Rainfer is the largest of 2 primate sanctuaries in Spain. The foundation is dedicated to the rescue and rehabilitation of primates that have been abandoned or rescued from circuses and medical testing facilities or from traffickers and private individuals. In addition, Rainfer is dedicated to educating children and young people to respect and protect animals and adults to play a part in stopping the illegal trafficking of wild species of animals.
Since the sanctuary was founded in 1995, Rainfer has rescued and cared for over 480 primates, and currently is home to 124 primates (more than 20 different species). Due to the unnatural conditions to which these primates have been exposed, the majority suffer from serious psychological disorders, that require special daily care and treatment, and others suffer from physical conditions for which they are completely dependent on medication. As a result, sadly, these primates cannot be returned to their natural habitats. But they are the fortunate ones who will spend the remainder of their lives in this safe caring environment.
The majority of Rainfer’s annual income is generated through the educational activities they offer. The forced closure of the centre during the State of Alarm and social distancing rules being applied by the government has and will continue to have a significant impact on the centre’s ability to generate income until the end of the year. In addition, due to the very strict sanitary protocols that have been imposed to protect primates, as COVID-19 poses a significant risk to them, fewer volunteers have been able to enter the sanctuary and Rainfer’s work rescuing primate has had to completely stop. The reduction in volunteers is having a detrimental affect on the mental health of the primates, due to the reduced amount of rehabilitation they are receiving. Meanwhile, the centres running costs remain constant as they continue to feed and care for the primates.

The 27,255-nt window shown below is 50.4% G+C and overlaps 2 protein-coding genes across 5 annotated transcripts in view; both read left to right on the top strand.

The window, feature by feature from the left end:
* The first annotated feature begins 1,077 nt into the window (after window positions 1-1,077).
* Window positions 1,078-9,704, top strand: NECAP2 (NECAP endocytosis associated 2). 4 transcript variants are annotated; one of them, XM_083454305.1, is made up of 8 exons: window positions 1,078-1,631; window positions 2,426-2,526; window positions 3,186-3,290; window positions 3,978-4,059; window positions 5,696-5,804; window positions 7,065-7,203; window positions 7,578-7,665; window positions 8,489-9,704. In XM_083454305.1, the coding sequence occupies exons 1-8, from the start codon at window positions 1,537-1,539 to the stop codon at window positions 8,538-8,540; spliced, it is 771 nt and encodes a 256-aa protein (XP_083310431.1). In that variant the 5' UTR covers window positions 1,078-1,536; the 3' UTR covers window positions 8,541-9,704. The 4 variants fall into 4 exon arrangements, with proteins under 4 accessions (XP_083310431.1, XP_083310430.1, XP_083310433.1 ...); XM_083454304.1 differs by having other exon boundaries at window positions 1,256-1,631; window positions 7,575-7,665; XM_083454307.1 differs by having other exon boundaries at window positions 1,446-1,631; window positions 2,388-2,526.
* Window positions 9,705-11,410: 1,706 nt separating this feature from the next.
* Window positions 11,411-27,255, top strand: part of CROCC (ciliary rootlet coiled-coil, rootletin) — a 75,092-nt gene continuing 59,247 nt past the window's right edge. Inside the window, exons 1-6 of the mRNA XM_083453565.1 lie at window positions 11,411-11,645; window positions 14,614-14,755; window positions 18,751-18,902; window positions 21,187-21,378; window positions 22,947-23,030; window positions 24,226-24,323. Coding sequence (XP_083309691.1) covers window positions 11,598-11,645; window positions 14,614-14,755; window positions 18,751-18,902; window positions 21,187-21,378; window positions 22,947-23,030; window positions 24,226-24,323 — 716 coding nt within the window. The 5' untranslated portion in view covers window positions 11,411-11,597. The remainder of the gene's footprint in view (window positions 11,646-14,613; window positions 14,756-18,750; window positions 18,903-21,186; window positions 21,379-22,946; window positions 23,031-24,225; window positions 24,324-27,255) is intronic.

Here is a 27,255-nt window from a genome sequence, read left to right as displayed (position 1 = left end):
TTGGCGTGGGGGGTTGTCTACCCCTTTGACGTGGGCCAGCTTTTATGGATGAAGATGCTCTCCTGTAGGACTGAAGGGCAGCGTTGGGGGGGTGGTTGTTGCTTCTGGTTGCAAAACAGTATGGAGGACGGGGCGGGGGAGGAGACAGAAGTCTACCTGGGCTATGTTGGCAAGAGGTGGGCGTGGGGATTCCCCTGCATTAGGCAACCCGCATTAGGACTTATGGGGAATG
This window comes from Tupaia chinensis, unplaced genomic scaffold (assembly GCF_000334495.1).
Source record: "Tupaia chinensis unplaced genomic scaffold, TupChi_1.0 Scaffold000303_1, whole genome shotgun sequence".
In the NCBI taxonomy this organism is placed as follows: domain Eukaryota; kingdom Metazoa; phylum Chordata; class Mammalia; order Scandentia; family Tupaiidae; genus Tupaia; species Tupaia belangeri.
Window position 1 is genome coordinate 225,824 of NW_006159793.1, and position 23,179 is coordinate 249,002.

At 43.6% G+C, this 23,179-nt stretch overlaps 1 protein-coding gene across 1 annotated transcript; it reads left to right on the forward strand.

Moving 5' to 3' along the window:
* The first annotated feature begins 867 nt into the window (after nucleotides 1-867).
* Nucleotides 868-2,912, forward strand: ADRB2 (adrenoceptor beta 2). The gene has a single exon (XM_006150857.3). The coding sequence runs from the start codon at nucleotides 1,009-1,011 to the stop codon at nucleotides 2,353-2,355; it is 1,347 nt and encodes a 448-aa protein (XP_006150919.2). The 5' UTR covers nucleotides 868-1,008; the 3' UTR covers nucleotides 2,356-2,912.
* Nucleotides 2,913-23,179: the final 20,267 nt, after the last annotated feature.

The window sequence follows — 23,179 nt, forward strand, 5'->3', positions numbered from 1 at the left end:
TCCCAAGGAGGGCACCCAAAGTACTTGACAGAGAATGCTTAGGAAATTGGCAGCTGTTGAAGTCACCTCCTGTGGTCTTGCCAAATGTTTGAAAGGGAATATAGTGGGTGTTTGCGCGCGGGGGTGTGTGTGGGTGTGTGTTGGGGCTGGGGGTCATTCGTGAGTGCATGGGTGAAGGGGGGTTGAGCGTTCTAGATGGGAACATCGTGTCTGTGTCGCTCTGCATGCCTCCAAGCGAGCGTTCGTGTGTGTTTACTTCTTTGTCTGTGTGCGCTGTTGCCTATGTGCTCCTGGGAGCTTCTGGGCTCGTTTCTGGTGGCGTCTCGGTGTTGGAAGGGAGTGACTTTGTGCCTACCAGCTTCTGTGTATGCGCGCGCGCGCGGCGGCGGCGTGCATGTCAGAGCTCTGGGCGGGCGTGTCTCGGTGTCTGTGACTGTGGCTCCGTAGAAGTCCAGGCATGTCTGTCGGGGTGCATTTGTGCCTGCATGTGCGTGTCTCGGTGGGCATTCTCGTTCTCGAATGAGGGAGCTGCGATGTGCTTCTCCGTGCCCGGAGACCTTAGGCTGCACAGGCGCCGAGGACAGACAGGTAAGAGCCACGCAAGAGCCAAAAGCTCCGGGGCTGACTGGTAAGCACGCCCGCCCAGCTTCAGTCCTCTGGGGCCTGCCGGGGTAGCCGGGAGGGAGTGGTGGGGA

With Rainfer’s main source of income (visitors) cut-off due to government enforced closure during the State of Alarm in 2020, and unlikely to recover while social distancing measures are in place, the Scheinberg Relief Fund stepped in to provide the funds needed to cover the shortfall in the sanctuary’s monthly running costs until the end of 2020. Funding has been used to meet daily food costs, for medical assistance and medication for the primates, to employ a new member of staff to continue the rehabilitation work previously been carried out by volunteers, to complete the urgent reconditioning of enclosures and to enable Rainfer to continue to rescue abandoned and mistreated primates.
With the prolongation of the pandemic, visits by the public were not expected to reactivate until Spring 2021 and numbers to be significantly lower. The Scheinberg Relief Fund provided additional support to cover Rainfer’s anticipated loss of income during January-March 2021, ensuring the sanctuary could keep doing its essential work with primates.